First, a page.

How do you want to get your messages?
You might still use voicemail at home to keep in touch with friends and family about your weekend plans. But for business, do you prefer another way to get your messages?
It might only take a minute or two, but when you’re rushing between meetings and cramming another action item on your list, that blinking light on your desk phone might become a distraction in an already hectic day.
Voicemail is still relevant in most business toolkits, and for good reason since it’s such a personal and effective way of connecting. But people’s love of newer, faster and arguably easier technologies is coming to the forefront.
M.I.T. research fellow, Michael Schrage, likened office voicemail to fountain pens or transparencies in a Harvard Business Review article. This was back in 2013, and already by that point companies had been taking note of the shift in voicemail usage. Imagine stepping into a meeting and flipping on an old-school projector these days?
Coca-Cola was likely the first major organization to make the break from traditional voicemail. In November 2014, the company told employees at its massive Atlanta, GA headquarters that traditional voicemail was going away. According to a Bloomberg Business article, use of Coke’s previous office-based voicemail system had been declining, especially among younger employees. Now instead, you can text a fellow employee or find some other way of connecting. Coke said they wanted to “to simplify the way we work and increase productivity.”
U.S. financial giant JPMorgan Chase & Co. followed suit in early 2015. About 65 per cent of its retail division’s 135,000 employees had voicemail deactivated as a cost-saving measure.
This isn’t to say that voicemail is over. But with every trend, there comes a point where the scales start to tip in the direction of innovation, and your business can take note to stay ahead of the pack.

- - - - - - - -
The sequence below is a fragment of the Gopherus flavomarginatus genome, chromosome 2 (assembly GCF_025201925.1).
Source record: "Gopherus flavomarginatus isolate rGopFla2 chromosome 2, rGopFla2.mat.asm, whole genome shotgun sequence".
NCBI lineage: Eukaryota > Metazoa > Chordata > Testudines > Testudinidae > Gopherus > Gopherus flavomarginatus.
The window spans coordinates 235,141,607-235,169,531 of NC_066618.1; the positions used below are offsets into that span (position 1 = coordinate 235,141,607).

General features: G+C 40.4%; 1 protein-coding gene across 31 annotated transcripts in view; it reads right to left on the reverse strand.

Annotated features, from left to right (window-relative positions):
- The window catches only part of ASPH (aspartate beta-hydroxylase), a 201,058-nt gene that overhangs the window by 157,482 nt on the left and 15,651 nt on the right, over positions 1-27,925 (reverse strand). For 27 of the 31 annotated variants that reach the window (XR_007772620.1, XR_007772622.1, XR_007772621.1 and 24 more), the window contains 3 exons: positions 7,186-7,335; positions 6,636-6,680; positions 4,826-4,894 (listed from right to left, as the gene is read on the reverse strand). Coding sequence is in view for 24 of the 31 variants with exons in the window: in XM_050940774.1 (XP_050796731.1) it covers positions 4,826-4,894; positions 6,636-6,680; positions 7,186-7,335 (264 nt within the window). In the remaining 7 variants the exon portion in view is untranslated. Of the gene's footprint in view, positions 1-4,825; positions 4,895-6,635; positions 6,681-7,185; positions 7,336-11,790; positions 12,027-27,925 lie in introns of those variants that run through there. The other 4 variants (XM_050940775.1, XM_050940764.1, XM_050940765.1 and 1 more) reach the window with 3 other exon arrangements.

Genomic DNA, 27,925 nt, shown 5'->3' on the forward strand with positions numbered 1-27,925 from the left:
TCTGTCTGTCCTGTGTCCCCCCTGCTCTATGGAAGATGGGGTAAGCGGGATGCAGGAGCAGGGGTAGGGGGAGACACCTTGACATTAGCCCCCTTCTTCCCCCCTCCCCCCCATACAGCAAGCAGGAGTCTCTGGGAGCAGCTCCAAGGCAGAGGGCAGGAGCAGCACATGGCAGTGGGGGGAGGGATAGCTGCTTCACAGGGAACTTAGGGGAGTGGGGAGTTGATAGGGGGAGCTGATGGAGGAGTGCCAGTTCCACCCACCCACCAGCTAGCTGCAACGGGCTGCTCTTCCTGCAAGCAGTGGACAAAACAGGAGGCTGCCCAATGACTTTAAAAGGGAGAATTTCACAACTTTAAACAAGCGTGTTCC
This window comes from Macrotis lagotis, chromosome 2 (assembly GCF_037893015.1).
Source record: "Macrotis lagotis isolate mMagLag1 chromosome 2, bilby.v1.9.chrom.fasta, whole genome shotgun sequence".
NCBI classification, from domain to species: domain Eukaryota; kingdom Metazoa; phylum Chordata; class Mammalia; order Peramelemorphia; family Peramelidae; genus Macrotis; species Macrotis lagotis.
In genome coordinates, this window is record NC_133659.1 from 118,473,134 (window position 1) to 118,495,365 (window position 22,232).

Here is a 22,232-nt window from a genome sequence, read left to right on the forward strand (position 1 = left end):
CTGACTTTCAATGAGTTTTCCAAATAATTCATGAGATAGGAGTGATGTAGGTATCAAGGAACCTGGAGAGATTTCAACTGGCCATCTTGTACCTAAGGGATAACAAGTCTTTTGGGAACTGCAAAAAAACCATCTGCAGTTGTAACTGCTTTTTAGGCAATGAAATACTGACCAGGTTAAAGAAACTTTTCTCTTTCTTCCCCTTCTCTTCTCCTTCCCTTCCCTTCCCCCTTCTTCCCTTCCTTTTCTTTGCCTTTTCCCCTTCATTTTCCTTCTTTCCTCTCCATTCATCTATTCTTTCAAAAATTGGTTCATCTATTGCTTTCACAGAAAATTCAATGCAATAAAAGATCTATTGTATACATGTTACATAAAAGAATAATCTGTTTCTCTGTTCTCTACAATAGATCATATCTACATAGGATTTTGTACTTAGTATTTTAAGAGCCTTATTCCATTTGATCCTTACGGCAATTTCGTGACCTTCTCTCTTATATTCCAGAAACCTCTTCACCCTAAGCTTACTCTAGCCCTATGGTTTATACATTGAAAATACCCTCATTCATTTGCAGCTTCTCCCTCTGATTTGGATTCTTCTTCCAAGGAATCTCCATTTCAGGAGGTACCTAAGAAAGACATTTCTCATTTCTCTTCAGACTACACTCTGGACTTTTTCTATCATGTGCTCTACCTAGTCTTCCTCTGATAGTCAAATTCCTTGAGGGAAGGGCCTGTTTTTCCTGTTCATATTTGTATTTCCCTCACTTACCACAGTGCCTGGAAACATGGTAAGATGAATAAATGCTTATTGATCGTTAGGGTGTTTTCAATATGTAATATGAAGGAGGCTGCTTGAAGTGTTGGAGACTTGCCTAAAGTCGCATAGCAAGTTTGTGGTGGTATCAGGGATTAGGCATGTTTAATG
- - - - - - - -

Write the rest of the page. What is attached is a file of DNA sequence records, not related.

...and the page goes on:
Voicemail to Email
Many telephone companies offer a “voicemail to email” service that stores voicemails as a digital audio file attachment within your email folder. You can sort, file, delete or keep your message just like you would an email. And it’s a way of getting to your voicemail when you can’t get to your phone.
Some smartphones offer substitutes, including text versions of voicemail. In the U.S., Google Voice will let you read transcripts of your voicemail message, add notes, download or share voicemails. And most smartphones will list the name of callers next to the voice message. This lets you choose the messages to answer now so you can set aside the others for later.
If you are looking at upgrading your office phones, you might want to consider a Unified Communications (UC) system to improve efficiency and replace traditional voicemail. Manufacturers such as Avaya or Panasonic now offer UC systems that join together voice, messaging, email, video and more.
Whether you have a smaller size office or over 1000 employees, UC systems are extremely scalable. Staff can handle their business communications on the device of their choice – laptop, landline, mobile phone or home phone – and use a combination of wired, wireless or broadband connections.
If you just don’t have the finances right now for a technology upgrade, consider these voicemail etiquette tips to save everyone some time, money and make your work life a little simpler. These tips will also help make that blinking light on the desk phone, or red dot on the smartphone, a little more welcome on the other side.
Be concise – State your purpose quickly and get into further detail when they call back. If you hear yourself rambling, stop yourself and re-record your message.
Don’t be too concise – Don’t say, “Hi, this is Brian. Call me.” They’ll wonder which Brian? (I know several). And what is so important? Give the person an idea of why you’re calling to reduce the irritation and improve your chance of getting a callback.
State your availability – Let the person calling know when he or she can reach you. Simple stuff, but often missed in a message.
Speak clearly – How many times to you have to listen to a mumbled voicemail over and over? Don’t be that person.
Leave your callback number – The person you’re calling may not have quick access to your number, so provide it early on in the message and make sure you slow down when you’re giving your digits.
Ask yourself if the voicemail is necessary – If it’s not that important then don’t leave a message. Send an email they can quickly skim and get back to you.
Want to learn more about a solution for your business? Learn more about our MTS Voicemail to Email solution.